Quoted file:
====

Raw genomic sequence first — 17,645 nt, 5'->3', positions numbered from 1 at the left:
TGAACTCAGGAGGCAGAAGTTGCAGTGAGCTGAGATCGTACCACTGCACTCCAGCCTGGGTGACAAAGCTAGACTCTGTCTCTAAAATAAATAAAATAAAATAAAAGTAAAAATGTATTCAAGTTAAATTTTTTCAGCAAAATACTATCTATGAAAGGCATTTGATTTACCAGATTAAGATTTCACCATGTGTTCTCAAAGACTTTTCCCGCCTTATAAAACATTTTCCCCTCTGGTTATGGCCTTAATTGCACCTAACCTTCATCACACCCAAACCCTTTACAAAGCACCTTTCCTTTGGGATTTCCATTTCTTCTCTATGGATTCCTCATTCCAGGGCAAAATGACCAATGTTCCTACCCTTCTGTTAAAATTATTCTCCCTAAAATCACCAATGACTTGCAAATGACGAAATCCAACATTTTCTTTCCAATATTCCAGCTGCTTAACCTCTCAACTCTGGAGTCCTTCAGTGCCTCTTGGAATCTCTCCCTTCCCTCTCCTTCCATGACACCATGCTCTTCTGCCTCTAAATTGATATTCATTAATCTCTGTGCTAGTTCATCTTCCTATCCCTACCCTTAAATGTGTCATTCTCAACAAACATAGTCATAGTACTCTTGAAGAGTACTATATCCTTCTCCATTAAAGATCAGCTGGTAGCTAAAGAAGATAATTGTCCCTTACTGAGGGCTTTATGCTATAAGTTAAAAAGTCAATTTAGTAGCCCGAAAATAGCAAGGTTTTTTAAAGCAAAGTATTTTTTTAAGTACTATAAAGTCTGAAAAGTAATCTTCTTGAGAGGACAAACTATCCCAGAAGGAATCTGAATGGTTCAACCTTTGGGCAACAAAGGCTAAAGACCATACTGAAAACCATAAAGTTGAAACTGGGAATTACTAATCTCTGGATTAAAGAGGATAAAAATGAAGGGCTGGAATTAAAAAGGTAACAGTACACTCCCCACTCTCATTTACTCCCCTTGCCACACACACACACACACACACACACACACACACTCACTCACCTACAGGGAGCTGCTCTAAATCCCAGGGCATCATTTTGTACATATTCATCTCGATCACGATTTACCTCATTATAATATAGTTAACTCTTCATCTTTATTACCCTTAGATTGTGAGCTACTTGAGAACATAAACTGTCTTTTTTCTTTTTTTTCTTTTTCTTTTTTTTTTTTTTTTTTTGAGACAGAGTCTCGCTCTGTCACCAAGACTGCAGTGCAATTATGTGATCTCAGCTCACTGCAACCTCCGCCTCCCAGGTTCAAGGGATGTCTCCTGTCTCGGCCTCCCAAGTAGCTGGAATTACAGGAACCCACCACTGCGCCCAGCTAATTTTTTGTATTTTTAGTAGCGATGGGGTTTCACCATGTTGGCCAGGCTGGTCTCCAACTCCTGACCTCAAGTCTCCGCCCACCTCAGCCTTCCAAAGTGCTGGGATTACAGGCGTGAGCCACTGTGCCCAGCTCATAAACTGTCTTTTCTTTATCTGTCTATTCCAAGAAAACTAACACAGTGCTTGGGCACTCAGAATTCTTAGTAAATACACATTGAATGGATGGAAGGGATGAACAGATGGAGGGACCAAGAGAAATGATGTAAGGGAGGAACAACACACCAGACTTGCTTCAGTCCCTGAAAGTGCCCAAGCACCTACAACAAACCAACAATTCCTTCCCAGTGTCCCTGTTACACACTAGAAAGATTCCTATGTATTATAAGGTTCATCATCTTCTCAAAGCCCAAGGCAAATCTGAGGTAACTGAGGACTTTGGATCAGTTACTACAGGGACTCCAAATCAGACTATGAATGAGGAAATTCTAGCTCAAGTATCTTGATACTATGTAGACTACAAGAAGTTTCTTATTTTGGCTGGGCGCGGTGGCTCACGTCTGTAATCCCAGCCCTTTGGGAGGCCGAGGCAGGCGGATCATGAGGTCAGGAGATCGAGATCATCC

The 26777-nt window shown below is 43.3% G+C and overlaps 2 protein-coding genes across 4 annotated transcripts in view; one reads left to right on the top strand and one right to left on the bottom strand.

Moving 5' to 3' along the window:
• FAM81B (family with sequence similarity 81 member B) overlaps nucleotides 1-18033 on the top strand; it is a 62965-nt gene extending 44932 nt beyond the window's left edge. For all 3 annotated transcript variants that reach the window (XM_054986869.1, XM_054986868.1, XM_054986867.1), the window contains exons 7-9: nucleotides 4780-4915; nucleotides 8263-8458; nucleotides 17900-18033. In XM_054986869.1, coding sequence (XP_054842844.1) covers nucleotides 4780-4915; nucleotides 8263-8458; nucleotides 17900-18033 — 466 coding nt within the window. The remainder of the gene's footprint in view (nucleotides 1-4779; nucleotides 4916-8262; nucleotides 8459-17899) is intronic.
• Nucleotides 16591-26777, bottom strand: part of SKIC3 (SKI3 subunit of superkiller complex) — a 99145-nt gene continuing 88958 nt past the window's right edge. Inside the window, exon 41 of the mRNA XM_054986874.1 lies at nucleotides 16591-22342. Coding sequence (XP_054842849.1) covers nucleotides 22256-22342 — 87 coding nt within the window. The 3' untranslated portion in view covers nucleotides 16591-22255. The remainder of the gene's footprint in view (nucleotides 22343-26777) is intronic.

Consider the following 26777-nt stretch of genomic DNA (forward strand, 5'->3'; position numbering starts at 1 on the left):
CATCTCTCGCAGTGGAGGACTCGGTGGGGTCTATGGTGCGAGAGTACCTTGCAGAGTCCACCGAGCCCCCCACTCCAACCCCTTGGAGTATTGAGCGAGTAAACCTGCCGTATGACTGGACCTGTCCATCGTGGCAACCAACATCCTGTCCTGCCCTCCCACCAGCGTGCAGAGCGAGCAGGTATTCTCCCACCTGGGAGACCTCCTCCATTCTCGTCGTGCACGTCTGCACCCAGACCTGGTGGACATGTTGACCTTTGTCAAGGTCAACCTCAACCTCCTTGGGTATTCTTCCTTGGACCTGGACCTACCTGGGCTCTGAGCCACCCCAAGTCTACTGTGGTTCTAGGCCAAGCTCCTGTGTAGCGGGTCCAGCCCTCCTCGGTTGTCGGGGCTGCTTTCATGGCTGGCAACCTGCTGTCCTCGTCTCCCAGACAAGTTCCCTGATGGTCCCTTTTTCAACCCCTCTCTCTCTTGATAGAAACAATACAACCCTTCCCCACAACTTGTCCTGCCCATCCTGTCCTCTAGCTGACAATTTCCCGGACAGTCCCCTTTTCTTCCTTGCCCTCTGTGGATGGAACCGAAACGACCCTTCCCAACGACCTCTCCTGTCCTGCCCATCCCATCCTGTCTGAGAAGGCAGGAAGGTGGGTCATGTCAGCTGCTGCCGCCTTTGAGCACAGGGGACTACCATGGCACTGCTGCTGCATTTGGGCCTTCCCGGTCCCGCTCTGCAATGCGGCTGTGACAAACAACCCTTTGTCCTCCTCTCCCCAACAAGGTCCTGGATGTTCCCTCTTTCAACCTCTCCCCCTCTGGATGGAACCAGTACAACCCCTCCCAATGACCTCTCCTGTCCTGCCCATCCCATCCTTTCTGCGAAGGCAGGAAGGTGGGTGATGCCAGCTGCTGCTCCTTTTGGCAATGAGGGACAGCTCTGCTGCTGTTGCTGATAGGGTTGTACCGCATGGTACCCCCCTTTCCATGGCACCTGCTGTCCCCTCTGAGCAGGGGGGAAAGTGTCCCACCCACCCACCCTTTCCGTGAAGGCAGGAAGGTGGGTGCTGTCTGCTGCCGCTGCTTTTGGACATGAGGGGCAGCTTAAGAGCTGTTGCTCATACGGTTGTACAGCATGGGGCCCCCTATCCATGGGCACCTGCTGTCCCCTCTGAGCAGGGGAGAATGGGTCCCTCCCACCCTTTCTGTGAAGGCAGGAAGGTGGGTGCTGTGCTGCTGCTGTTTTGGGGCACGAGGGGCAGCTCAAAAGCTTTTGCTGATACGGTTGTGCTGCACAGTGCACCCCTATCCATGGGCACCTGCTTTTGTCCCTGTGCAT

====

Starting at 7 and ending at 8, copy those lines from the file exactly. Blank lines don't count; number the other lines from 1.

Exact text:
Consider the following 26777-nt stretch of genomic DNA (forward strand, 5'->3'; position numbering starts at 1 on the left):
CATCTCTCGCAGTGGAGGACTCGGTGGGGTCTATGGTGCGAGAGTACCTTGCAGAGTCCACCGAGCCCCCCACTCCAACCCCTTGGAGTATTGAGCGAGTAAACCTGCCGTATGACTGGACCTGTCCATCGTGGCAACCAACATCCTGTCCTGCCCTCCCACCAGCGTGCAGAGCGAGCAGGTATTCTCCCACCTGGGAGACCTCCTCCATTCTCGTCGTGCACGTCTGCACCCAGACCTGGTGGACATGTTGACCTTTGTCAAGGTCAACCTCAACCTCCTTGGGTATTCTTCCTTGGACCTGGACCTACCTGGGCTCTGAGCCACCCCAAGTCTACTGTGGTTCTAGGCCAAGCTCCTGTGTAGCGGGTCCAGCCCTCCTCGGTTGTCGGGGCTGCTTTCATGGCTGGCAACCTGCTGTCCTCGTCTCCCAGACAAGTTCCCTGATGGTCCCTTTTTCAACCCCTCTCTCTCTTGATAGAAACAATACAACCCTTCCCCACAACTTGTCCTGCCCATCCTGTCCTCTAGCTGACAATTTCCCGGACAGTCCCCTTTTCTTCCTTGCCCTCTGTGGATGGAACCGAAACGACCCTTCCCAACGACCTCTCCTGTCCTGCCCATCCCATCCTGTCTGAGAAGGCAGGAAGGTGGGTCATGTCAGCTGCTGCCGCCTTTGAGCACAGGGGACTACCATGGCACTGCTGCTGCATTTGGGCCTTCCCGGTCCCGCTCTGCAATGCGGCTGTGACAAACAACCCTTTGTCCTCCTCTCCCCAACAAGGTCCTGGATGTTCCCTCTTTCAACCTCTCCCCCTCTGGATGGAACCAGTACAACCCCTCCCAATGACCTCTCCTGTCCTGCCCATCCCATCCTTTCTGCGAAGGCAGGAAGGTGGGTGATGCCAGCTGCTGCTCCTTTTGGCAATGAGGGACAGCTCTGCTGCTGTTGCTGATAGGGTTGTACCGCATGGTACCCCCCTTTCCATGGCACCTGCTGTCCCCTCTGAGCAGGGGGGAAAGTGTCCCACCCACCCACCCTTTCCGTGAAGGCAGGAAGGTGGGTGCTGTCTGCTGCCGCTGCTTTTGGACATGAGGGGCAGCTTAAGAGCTGTTGCTCATACGGTTGTACAGCATGGGGCCCCCTATCCATGGGCACCTGCTGTCCCCTCTGAGCAGGGGAGAATGGGTCCCTCCCACCCTTTCTGTGAAGGCAGGAAGGTGGGTGCTGTGCTGCTGCTGTTTTGGGGCACGAGGGGCAGCTCAAAAGCTTTTGCTGATACGGTTGTGCTGCACAGTGCACCCCTATCCATGGGCACCTGCTTTTGTCCCTGTGCAT